What PFAW means by 'far right'

Terry Jeffrey
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Posted: Nov 02, 2005 12:05 AM

During the confirmation battle over Supreme Court nominee Samuel Alito, whenever you hear a liberal calling the judge "far right," think of the instant dossier published about him by People for the American Way (PFAW).

 It is an excellent indicator of what this phrase means to the American left.

 No sooner had President Bush nominated Alito than PFAW announced a "massive national effort" to defeat him, with PFAW President Ralph Neas labeling him a "far-right activist" who "would threaten Americans' rights and legal protections."

 To support its argument, PFAW released its dossier, whose first topic, not surprisingly, is "Privacy Rights and Reproductive Freedom." "Alito's opinions on abortion and reproductive choice," it concludes, "are very troubling."

 One decision cited by PFAW to back this claim is Alexander v. Whitman, a 1997 case in which Alito's appeals court declared that Kaylyn Alexander was not a "person" under the U.S. Constitution as interpreted by the Supreme Court in Roe v. Wade, the 1973 opinion that made abortion a "right." Alito concurred in the decision, expressing "almost complete agreement with the court's opinion." But his language evidently lacked the zeal PFAW demands in such cases. "Alito," claimed PFAW's dossier, "wrote a very brief concurrence which is ambiguous as to his views on Roe v. Wade."

 In reality, Alexander did not tip Alito's hand on Roe. But it does say a lot about the pro-abortion cause.

 In 1992, New Jersey resident Karen Alexander, eight-and-a-half months pregnant, went to a hospital to deliver her baby, Kaylyn. Fourteen minutes before Kaylyn was delivered by Caesarean section, all vital signs indicated she was "normal and healthy." Yet, she died before the Caesarean was completed.

 The mother sued New Jersey. The state's law, her lawyers noted, allowed a wrongful death suit to be brought on behalf of a baby who was injured in the womb and then survived, but not on behalf of a baby who was injured in the womb and died there. They contended this law was unconstitutional under the 14th Amendment, which guarantees equal protection of the laws to all persons.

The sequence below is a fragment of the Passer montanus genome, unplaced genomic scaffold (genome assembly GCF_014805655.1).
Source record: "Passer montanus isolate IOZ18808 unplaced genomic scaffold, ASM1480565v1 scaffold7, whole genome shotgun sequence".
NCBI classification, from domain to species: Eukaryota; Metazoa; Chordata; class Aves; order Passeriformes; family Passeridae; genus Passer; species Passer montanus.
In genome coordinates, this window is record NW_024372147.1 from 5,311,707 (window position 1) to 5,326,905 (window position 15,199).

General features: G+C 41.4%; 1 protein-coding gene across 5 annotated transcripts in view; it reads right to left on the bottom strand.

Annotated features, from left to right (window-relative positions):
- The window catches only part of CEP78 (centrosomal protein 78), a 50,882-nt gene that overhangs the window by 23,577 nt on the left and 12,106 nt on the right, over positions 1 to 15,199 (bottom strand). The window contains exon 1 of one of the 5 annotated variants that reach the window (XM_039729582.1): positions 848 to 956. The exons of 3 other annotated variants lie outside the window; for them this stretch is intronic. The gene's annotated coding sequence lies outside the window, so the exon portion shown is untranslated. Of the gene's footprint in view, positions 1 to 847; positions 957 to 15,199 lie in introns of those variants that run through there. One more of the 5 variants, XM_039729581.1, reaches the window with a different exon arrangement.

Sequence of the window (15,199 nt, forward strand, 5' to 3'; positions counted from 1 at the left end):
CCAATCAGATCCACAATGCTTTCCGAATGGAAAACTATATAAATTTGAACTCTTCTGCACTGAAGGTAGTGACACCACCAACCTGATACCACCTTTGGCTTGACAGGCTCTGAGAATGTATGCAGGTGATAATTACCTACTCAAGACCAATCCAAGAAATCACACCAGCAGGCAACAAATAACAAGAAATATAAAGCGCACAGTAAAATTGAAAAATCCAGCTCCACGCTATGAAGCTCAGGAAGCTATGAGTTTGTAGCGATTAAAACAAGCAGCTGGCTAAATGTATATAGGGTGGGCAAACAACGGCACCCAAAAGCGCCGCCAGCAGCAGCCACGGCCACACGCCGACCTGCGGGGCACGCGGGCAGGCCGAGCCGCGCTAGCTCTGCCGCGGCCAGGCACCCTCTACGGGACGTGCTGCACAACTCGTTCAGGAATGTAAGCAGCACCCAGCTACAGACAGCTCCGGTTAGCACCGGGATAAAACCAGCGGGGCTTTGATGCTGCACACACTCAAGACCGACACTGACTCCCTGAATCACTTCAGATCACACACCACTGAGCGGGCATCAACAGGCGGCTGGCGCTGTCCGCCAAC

The lawyers cited a New Jersey Supreme Court case involving babies who survive prenatal injuries that said "(m)edical authorities have long recognized that a child is in existence from the moment of conception, and not merely a part of the mother's body."

 In essence, they argued, all human beings are persons and entitled to the same rights under the 14th Amendment.

 Judge Theodore McKee, writing for the appeals court, said this was not so. "Our inquiry is not a factual one," he said. "It is a legal one. The question is not whether a stillborn child is a human being from the moment of conception, but whether that unborn 'human being' is included within the meaning of 'person' contained in the Fourteenth Amendment. That legal question was resolved over 24 years ago when the Supreme Court decided Roe."

 Clearly, legalized abortion is based not on fact, but fiction. The fiction is that little Kaylyn, 14 minutes before birth, was not endowed by God with the same rights she would enjoy after birth.

 Under Roe, the determining factor in whether the government will defend a baby's rights is not whether the baby is a human, but where the baby is located. In her mother's womb, Kaylyn has no rights. Outside, she has the same rights as a PFAW lawyer.

 This fiction has been perpetuated in our law because powerful interests -- such as PFAW -- want to perpetuate a monstrous injustice: the routine killing of innocent babies.

 This injustice must not stand. One way to stop it is for Republicans to follow through on their 2004 platform, which endorses "legislation to make clear that the 14th Amendment's protections apply to unborn children." Rep. Duncan Hunter of California, joined by 69 co-sponsors, has introduced the Right to Life Act to do just that.

 Another way to stop it is for the Supreme Court to overturn Roe, and for state legislatures to protect unborn life.

 Yet, a federal appeals court, unfortunately, cannot on it own authority stop abortion -- and Judge Alito has never suggested his court could or even that he wanted it to.

 What did he say in his two-paragraph concurrence in Alexander? "I agree with the essential point that the court is making; that the Supreme Court has held that a fetus is not a 'person' within the meaning of the Fourteenth Amendment," he wrote. "However, the reference to constitutional non-persons, taken out of context, is capable of misuse." The opinion, he added, could have been "informed by history," noting specifically that it is "significant that at the time of the adoption of the Fourteenth Amendment and for many years thereafter, the right to recover for injury to a stillborn was not recognized."

 How this reveals ambiguity about Roe is unclear. But that PFAW will not accept any Supreme Court nominee who is not an abortionist absolutist should be obvious.